August 2017: Fortschritte der Neurologie-Psychiatrie
M A van der Kooij, F Hollis, L Lozano, I Zalachoras, S Abad, O Zanoletti, J Grosse, I Guillot de Suduiraut, C Canto, C Sandi
Benzodiazepines can ameliorate social disturbances and increase social competition, particularly in high-anxious individuals. However, the neural circuits and mechanisms underlying benzodiazepines' effects in social competition are not understood. Converging evidence points to the mesolimbic system as a potential site of action for at least some benzodiazepine-mediated effects. Furthermore, mitochondrial function in the nucleus accumbens (NAc) has been causally implicated in the link between anxiety and social competitiveness...
July 20, 2017: Molecular Psychiatry
George Anderson
The pathophysiological underpinnings of neuroprogressive processes in recurrent major depressive disorder (rMDD) are reviewed. A wide array of biochemical processes underlie MDD presentations and their shift to a recurrent, neuroprogressive course, including: increased immune-inflammation, tryptophan catabolites (TRYCATs), mitochondrial dysfunction, aryl hydrocarbonn receptor activation, and oxidative and nitrosative stress (O&NS), as well as decreased sirtuins and melatonergic pathway activity. These biochemical changes may have their roots in central, systemic and/or peripheral sites, including in the gut, as well as in developmental processes, such as prenatal stressors and breastfeeding consequences...
January 3, 2018: Progress in Neuro-psychopharmacology & Biological Psychiatry
J E Verhoeven, D Révész, M Picard, E E Epel, O M Wolkowitz, K A Matthews, B W J H Penninx, E Puterman
Alterations in cellular aging, indexed by leukocyte telomere length (LTL) and mitochondrial DNA copy number (mtDNAcn), might partly account for the increased health risks in persons with depression. Although some studies indeed found cross-sectional associations of depression with LTL and mtDNAcn, the longitudinal associations remain unclear. This 10-year longitudinal study examined between- and within-person associations of depressive symptoms with LTL and mtDNAcn in a large community sample. Data are from years 15, 20 and 25 follow-up evaluations in 977 subjects from the Coronary Artery Risk Development in Young Adults study...
March 28, 2017: Molecular Psychiatry
R Derungs, G G Camici, R D Spescha, T Welt, C Tackenberg, C Späni, F Wirth, A Grimm, A Eckert, R M Nitsch, L Kulic
The mammalian ShcA adaptor protein p66(Shc) is a key regulator of mitochondrial reactive oxygen species (ROS) production and has previously been shown to mediate amyloid β (Aβ)-peptide-induced cytotoxicity in vitro. Moreover, p66(Shc) is involved in mammalian longevity and lifespan determination as revealed in the p66(Shc) knockout mice, which are characterized by a 30% prolonged lifespan, lower ROS levels and protection from age-related impairment of physical and cognitive performance. In this study, we hypothesized a role for p66(Shc) in Aβ-induced toxicity in vivo and investigated the effects of genetic p66(Shc) deletion in the PSAPP transgenic mice, an established Alzheimer's disease mouse model of β-amyloidosis...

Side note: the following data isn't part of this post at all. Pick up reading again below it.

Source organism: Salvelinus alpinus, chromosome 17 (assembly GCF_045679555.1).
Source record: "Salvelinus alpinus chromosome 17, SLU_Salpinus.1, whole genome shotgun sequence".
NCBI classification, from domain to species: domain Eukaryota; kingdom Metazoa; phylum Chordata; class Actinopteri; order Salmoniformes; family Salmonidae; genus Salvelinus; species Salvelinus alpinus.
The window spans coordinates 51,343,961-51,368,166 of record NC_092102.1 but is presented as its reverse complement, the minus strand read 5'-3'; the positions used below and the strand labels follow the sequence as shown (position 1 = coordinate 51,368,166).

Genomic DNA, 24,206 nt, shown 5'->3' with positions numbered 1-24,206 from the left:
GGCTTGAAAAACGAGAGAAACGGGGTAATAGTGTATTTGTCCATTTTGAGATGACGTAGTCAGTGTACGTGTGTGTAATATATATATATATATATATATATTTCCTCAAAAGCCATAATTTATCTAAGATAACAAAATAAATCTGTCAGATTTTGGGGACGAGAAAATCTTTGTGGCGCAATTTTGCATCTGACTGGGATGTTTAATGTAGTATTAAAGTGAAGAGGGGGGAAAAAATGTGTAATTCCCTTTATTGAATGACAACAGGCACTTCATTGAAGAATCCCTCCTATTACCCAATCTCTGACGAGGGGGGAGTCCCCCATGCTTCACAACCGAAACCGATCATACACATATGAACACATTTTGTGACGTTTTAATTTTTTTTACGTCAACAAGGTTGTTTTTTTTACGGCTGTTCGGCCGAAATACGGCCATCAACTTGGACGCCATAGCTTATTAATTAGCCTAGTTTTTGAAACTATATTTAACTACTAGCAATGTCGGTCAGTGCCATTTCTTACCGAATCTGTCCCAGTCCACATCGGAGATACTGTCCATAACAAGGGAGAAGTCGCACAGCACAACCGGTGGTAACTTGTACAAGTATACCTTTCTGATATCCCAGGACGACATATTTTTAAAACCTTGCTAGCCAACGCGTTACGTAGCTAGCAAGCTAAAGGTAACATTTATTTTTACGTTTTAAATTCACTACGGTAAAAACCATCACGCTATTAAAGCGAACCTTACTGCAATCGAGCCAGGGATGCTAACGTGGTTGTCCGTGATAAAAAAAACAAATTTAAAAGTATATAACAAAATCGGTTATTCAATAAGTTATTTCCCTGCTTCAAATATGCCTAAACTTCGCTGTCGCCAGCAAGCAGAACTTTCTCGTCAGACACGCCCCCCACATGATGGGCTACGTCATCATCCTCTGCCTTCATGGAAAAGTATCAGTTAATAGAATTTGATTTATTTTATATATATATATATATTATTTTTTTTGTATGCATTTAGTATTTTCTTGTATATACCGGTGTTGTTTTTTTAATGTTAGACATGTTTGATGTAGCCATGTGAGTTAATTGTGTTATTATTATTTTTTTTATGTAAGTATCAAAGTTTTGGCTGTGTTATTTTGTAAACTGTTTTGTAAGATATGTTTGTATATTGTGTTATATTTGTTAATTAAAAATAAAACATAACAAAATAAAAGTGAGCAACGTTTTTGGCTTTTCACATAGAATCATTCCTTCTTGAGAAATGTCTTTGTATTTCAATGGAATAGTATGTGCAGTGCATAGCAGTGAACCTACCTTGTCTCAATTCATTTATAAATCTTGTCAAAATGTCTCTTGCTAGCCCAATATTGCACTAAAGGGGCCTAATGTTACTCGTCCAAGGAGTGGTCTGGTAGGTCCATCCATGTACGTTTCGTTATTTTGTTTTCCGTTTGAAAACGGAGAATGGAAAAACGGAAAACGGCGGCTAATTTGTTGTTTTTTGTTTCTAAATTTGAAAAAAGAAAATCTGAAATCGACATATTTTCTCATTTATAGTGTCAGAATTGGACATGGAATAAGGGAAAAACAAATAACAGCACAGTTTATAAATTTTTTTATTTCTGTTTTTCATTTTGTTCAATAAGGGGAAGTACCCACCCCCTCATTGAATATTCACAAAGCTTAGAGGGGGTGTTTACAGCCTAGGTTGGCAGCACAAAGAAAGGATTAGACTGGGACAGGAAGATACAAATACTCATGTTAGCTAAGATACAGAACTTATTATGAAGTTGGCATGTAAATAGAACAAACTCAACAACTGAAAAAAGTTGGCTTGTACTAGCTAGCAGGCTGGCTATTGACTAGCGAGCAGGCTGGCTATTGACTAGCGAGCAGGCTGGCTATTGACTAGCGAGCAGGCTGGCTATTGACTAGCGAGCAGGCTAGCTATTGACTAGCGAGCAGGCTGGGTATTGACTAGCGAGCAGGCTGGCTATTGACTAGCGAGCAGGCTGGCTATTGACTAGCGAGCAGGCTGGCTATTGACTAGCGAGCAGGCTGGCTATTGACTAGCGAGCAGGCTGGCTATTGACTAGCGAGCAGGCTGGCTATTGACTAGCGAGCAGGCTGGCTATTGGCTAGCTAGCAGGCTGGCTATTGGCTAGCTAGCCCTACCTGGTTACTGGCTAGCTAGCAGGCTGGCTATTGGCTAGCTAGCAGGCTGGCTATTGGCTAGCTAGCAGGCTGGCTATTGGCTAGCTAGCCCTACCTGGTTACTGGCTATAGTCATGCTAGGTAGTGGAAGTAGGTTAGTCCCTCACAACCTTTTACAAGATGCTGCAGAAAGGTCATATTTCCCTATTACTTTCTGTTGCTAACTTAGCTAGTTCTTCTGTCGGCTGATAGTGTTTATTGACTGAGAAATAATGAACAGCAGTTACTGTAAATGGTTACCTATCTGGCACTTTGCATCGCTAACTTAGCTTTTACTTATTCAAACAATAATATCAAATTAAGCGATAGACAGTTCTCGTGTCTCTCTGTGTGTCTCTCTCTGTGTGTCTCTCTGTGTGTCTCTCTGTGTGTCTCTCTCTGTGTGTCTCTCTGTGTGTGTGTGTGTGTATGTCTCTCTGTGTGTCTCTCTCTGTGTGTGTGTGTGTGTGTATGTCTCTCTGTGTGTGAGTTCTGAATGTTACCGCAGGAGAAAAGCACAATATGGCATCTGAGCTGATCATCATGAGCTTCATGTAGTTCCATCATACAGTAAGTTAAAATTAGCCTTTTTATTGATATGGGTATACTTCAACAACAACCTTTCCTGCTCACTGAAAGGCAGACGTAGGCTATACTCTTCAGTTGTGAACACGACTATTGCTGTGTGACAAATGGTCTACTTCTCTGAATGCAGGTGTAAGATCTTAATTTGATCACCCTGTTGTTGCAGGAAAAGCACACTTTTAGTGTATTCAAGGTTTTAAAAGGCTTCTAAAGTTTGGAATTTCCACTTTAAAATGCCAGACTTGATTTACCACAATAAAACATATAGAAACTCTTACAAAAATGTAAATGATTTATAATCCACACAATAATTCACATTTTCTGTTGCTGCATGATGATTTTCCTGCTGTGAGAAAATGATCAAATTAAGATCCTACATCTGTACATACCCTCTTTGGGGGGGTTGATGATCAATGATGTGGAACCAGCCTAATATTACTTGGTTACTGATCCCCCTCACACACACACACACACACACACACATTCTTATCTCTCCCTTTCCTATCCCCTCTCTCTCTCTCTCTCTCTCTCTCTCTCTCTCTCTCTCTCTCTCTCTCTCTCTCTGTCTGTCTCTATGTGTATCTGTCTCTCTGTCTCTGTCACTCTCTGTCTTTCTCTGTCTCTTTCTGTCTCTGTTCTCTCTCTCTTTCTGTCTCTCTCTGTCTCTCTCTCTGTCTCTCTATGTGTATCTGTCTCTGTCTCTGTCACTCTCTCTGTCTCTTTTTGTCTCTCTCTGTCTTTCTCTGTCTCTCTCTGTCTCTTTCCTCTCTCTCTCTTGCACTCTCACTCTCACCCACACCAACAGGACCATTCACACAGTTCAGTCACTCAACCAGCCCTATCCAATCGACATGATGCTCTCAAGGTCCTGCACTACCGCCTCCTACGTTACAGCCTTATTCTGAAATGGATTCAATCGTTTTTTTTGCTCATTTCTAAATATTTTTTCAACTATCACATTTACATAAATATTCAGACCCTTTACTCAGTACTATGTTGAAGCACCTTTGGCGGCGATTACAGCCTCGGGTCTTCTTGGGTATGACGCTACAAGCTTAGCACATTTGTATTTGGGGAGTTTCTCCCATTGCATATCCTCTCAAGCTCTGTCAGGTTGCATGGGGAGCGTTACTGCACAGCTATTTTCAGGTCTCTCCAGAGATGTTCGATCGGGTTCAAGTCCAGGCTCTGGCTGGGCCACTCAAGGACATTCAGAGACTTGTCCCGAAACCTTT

April 2017: Molecular Psychiatry
Elham Ahmadian, Aziz Eftekhari, Javad Khalili Fard, Hossein Babaei, Alireza Mohajjel Nayebi, Daryoush Mohammadnejad, Mohammad Ali Eghbal
Even though citalopram is commonly used in psychiatry, there are several reports on its toxic effects. So, the current study was designed to elucidate the mechanisms of cytotoxic effects of in vitro and in vivo citalopram treatment on liver and the following cytolethal events. For in vitro experiments, freshly isolated rat hepatocytes were exposed to citalopram along with/without various agents. To do in vivo studies liver function enzyme assays and histological examination were performed. In the in vitro experiments, citalopram (500 µM) exposure demonstrated cell death, a marked elevation in ROS formation, mitochondrial potential collapse, lysosomal membrane leakiness, glutathione (GSH) depletion and lipid peroxidation...
November 2017: Archives of Pharmacal Research
J Ernst, A Hock, A Henning, E Seifritz, H Boeker, S Grimm
There is ample evidence that glucose metabolism in the pregenual anterior cingulate cortex (PACC) is increased in major depressive disorder (MDD), whereas it is still unknown whether glucose levels per se are also elevated. Elevated cerebrospinal fluid (CSF) lactate concentrations in MDD patients might indicate that increased glycolytical metabolization of glucose to lactate in astrocytes either alone or in conjunction with mitochondrial dysfunction results in an accumulation of lactate and contributes to pathophysiological mechanisms of MDD...
January 2017: Molecular Psychiatry
P Devaraju, J Yu, D Eddins, M M Mellado-Lagarde, L R Earls, J J Westmoreland, G Quarato, D R Green, S S Zakharenko
Hemizygous deletion of a 1.5- to 3-megabase region on chromosome 22 causes 22q11.2 deletion syndrome (22q11DS), which constitutes one of the strongest genetic risks for schizophrenia. Mouse models of 22q11DS have abnormal short-term synaptic plasticity that contributes to working-memory deficiencies similar to those in schizophrenia. We screened mutant mice carrying hemizygous deletions of 22q11DS genes and identified haploinsufficiency of Mrpl40 (mitochondrial large ribosomal subunit protein 40) as a contributor to abnormal short-term potentiation (STP), a major form of short-term synaptic plasticity...